Watching acclaimed author Umberto Eco sucking delectable juice from the heads of shrimp while discussing his first best-selling novel ‘The Name of The Rose,’ later to be a Hollywood movie starring Sean Connery.
Sitting with crime writer John Grisham at the Bouillon Racine restaurant in the Latin Quarter of Paris discussing lawyers and murder.
Chatting with famed Italian film-maker Federico Fellini’s sister as she did her washing on the balcony of her small Rimini apartment.
John Baxter (l) and Frederico Fellini.
These are just some of the colorful memories that pepper the multi-faceted life of Australian-born, Paris-based author John Baxter, who has penned 44 books on subjects as diverse as sci-fi; corruption, crime and strip-clubs in 1990s Australia and the US; Gertrude Stein and her famous Paris writers’ salon, Salvador Dali and the Surrealists, the birth of Chanel No. 5, and the antics of Ernest Hemingway, F. Scott Fitzgerald, and the ‘Lost Generation’ in Paris.
Not to mention an impressive array of biographies of renown personalities such as Steven Spielberg, Woody Allen, Stanley Kubrick, George Lucas, Robert De Niro, Federico Fellini and Luis Buñuel.
John Baxter and his wife, Marie-Dominique (l)
with John Grisham and his wife (r).
And the GOOD NEWS for participants at this October’s first-ever Paris Writing Retreat is that they will enjoy a golden opportunity to sit down with John over a delightful French lunch (accompanied by liberal amounts of fine wine, of course) and delve more into his fascinating adventures, as well as learn from an exclusive practical workshop hosted by him on the challenges of writing memoirs and biographies.
EVEN BETTER NEWS is that this unique Parisian afternoon ‘literary salon’ with John will take place in his elegant 6th floor bohemian apartment on the Left Bank, close to the verdant Luxembourg Gardens. On an extended terrace overlooking two of the most famous landmarks in the City of Light, Notre Dame Cathedral on the banks of the Seine, and the ornate Sacré-Cœur Basilica on the summit of Montmartre.
It is here, in this very building dating from 1760, that the legendary Sylvia Beach founder of Shakespeare and Company bookstore who first published James Joyce’s then controversial novel, ‘Ulysses,’ once lived. And it is also where the mysterious Marquis de Sade, master of the erotic, was born.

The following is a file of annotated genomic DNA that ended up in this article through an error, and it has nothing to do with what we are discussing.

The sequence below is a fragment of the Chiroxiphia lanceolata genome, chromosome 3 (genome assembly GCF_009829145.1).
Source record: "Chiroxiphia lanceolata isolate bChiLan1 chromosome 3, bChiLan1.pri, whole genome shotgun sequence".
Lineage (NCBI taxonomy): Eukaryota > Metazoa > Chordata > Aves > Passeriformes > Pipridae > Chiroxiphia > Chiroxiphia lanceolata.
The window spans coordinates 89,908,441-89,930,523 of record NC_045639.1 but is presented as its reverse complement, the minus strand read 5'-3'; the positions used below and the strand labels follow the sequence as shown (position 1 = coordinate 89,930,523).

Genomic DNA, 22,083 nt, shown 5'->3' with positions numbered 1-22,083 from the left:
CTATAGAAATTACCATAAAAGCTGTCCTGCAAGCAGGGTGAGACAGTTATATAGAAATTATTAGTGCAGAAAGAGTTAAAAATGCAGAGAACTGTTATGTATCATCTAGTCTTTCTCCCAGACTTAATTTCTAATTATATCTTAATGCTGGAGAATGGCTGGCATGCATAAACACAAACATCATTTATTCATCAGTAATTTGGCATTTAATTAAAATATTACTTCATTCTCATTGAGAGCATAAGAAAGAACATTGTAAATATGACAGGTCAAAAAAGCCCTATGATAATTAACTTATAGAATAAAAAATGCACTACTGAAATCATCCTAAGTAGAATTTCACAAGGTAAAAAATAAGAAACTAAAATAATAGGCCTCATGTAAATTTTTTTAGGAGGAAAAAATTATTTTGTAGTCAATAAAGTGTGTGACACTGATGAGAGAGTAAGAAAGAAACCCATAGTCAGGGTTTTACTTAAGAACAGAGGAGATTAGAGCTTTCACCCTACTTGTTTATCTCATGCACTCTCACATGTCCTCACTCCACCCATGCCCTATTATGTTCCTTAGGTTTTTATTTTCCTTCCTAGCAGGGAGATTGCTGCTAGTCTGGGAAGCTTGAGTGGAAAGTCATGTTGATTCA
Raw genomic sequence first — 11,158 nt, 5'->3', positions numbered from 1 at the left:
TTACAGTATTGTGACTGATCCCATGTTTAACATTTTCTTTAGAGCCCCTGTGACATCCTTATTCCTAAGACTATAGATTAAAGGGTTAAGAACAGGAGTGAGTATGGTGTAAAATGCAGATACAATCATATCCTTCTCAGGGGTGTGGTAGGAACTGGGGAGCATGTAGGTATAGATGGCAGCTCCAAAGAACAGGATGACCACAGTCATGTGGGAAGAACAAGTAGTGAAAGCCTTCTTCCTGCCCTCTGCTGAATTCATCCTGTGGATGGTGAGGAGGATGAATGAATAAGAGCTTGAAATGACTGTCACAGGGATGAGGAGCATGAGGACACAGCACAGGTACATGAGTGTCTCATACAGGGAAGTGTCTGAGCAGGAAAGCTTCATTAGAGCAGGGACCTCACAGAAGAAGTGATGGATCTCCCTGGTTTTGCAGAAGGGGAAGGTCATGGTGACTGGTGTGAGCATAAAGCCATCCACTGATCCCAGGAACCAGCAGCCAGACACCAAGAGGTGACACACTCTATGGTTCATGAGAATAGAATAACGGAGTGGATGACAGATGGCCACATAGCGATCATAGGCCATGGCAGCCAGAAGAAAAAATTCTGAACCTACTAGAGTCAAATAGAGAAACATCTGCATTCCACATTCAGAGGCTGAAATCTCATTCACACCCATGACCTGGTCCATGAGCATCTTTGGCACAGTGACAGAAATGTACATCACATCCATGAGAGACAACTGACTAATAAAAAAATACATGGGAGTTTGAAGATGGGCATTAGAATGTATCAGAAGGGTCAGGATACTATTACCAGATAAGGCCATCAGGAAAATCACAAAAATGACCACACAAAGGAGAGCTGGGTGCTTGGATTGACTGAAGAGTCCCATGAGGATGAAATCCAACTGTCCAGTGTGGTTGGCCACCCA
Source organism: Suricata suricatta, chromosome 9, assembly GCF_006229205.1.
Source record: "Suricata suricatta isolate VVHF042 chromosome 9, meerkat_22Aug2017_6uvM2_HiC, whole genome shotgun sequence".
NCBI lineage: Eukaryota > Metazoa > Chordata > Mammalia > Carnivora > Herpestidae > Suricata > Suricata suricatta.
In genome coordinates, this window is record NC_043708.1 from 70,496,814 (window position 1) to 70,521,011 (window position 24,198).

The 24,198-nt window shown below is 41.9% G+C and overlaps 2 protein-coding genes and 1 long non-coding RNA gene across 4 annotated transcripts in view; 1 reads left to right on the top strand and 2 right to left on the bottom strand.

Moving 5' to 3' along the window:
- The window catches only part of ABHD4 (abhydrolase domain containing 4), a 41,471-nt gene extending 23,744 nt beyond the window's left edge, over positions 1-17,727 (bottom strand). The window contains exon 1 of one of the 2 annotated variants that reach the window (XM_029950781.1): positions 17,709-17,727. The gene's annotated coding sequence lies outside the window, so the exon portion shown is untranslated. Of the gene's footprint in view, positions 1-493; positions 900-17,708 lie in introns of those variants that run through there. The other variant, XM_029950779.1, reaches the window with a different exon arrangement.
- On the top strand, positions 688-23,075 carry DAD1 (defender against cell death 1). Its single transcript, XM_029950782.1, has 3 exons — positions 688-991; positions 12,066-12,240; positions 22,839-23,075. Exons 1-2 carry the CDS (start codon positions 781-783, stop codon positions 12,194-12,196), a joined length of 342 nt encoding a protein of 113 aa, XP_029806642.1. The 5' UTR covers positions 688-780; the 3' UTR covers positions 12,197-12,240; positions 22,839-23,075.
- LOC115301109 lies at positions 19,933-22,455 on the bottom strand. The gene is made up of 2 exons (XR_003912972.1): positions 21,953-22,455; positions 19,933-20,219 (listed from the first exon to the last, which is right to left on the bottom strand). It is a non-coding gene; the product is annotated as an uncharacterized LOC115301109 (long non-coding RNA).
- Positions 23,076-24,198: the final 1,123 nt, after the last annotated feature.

Raised in the Australian rural town of Junee, where gourmet dining meant, to use John’s own light-hearted words, ‘shearing the sheep before eating them,’ he decided as a young teenager there was a lot of the world he wanted to see and experience. That notion sent him on an international pathway that led him to the metropolises of Sydney, London, Los Angeles, Dublin, and now Paris where he spends his time with his writer and film-making wife, Marie-Dominique.
Mary Duncan, writer and publisher, founder of Paris Writers Club (l),
John Baxter and Sean Hillen (r).
A connoisseur of the senses, not only does John possess a passion for the arts, including books, music, theatre and film, but also for food. An epicurean, he has already written a book, ‘Eating Eternity,’ which offers a seductive menu of those places in the French capital where art and food have intersected. Here you’ll find where Napoleon proposed to Josephine, the cafes patronized by Ernest Hemingway, Henry Miller, Isadora Duncan and Man Ray, as well as out-of-the-way sites that incorporate Parisian culinary experiences.
With so many books to his name, John has certainly made an impact on the world of literature but as an avid collector owning thousands of rare editions his reputation is even stronger. This self-confessed, life-long addiction, which began at the tender age of 11, is comically and insightfully described by him in ‘A Pound of Paper.’
John Baxter (l) with Sean Hillen.
Filling two Parisian garages, floor-to-ceiling, his collection now comprises hundreds of thousands of books, posters, magazines and photographs. His precious first editions include ‘The Great Gatsby,’ which he bought in a California bookstore for 500 dollars in the mid-1970s and is now worth around 100,000 dollars; Gertrude Stein’s ‘The Making of Americans’ and James Joyce’s ‘Dubliners’ and ‘A Portrait Of The Artist As A Young Man.’
As for his favorite authors and books, Graham Greene stands high, especially ‘Brighton Rock,’ ‘The Heart Of The Matter’ and ‘A Burnt Out Case;’ F. Scott Fitzgerald, especially ‘Tender Is The Night’ and what John describes as his “spectacular” short stories; and even Kenneth Grahame’s ‘The Wind In The Willows’ about the woodland adventures of Messrs Toad, Mole, Rat and Badger.
John’s views on Paris are simple enough, “it’s a place where pleasure is not only encouraged, but studied and refined.”
A meeting with this rather extraordinary personage in such an intimate setting as a Parisian penthouse overlooking the City of Light is certainly one to be savored for many years to come. And only the ten people who register for the retreat will be the lucky ones.